Can Argentina Dollarize? Should They?

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Can Argentina Dollarize? Should They?

Javier Melei is an extremely entertaining guy, between the chainsaw-wielding rallies, taking political advice from five clones of his beloved dog, Conan, and blatantly pandering to professional economists in Argentina who haven't emigrated or been institutionalized by giving speeches with lines like "the derivative is never worth more than the underlying asset" and "they will have to internalize their externalities".[1] He's now President-elect of the 24th-largest economy in the world, with a mandate to apply a hopefully-more-metaphorical chainsaw to Argentina's public sector.

That "24th-largest economy" point requires some footnoting: Argentina's GDP per capita went from 40% of the US level in the 1870s to 85% in 1905, before declining in relative terms for the next century-plus. At its peak, the story looked much like that of the US: abundant natural resources meant high net exports, providing capital for domestic investment. Meanwhile, an increasingly expensive labor force created an incentive for automation, and for moving up the value chain.[2] But it's tough to do that when the US is doing it, too, especially when a series of railroad bubbles had given the US a low marginal cost for transporting goods and the US's domestic market was so much larger, in absolute terms, than Argentina's.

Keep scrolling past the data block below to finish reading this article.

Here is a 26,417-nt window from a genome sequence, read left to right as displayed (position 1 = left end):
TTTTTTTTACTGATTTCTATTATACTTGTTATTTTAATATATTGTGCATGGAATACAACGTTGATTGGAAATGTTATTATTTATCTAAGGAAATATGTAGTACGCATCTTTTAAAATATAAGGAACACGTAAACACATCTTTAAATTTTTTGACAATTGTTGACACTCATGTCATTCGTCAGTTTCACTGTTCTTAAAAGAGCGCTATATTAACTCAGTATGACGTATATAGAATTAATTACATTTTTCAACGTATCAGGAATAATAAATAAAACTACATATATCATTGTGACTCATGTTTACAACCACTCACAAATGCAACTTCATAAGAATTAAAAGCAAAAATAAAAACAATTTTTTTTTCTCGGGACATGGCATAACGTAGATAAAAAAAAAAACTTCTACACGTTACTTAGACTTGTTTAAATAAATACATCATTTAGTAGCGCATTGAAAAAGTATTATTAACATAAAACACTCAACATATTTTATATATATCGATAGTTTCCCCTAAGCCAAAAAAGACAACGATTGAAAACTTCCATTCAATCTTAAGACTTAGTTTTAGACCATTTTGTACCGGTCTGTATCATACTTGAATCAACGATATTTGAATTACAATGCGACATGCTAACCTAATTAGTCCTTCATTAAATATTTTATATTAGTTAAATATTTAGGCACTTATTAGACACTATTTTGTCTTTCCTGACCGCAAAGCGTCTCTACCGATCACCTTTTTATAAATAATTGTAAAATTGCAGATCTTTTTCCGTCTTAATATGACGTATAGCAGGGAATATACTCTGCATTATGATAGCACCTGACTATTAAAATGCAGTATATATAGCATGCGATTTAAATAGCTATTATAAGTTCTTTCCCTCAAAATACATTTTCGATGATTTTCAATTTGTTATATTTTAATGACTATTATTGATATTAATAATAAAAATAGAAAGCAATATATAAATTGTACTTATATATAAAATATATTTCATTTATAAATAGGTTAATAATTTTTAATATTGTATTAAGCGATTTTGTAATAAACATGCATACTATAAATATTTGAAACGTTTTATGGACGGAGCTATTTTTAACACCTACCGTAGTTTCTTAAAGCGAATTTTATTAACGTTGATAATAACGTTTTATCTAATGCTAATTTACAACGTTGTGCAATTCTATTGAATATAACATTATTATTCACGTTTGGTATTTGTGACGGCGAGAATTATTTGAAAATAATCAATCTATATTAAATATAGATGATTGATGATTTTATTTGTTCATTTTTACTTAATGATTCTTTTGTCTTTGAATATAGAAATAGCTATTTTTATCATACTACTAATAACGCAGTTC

The next century was a long series of disappointments; over that range of time, it's hard for any one disaster to account for a big income gap, since disasters are temporary (and the permanent ones tend to reveal that the previous status quo was the temporary feature, as when every crash in oil prices revealed how much worse the non-oil parts of Venezuela's economy were performing. So the main economic story for Argentina has been chronic under- or malinvestment (Argentina has lagged peer countries and the global average level of investment relative to GDP for decades).

Argentina's economic policy record is somewhat notorious; one problem with a low baseline level of growth is that it encourages policies that temporarily accelerate things but lead to larger problems in short order. There have been economies that grew through heavy borrowing; Japan relied on debt financing for much of its growth, Korea did the same thing a decade or two later, as did China another decade or two after that. And that makes sense: when a country has significant untapped investment opportunities, borrowing abroad is a sensible way to capitalize; the investments will turn out reasonably well, and locals will own the equity.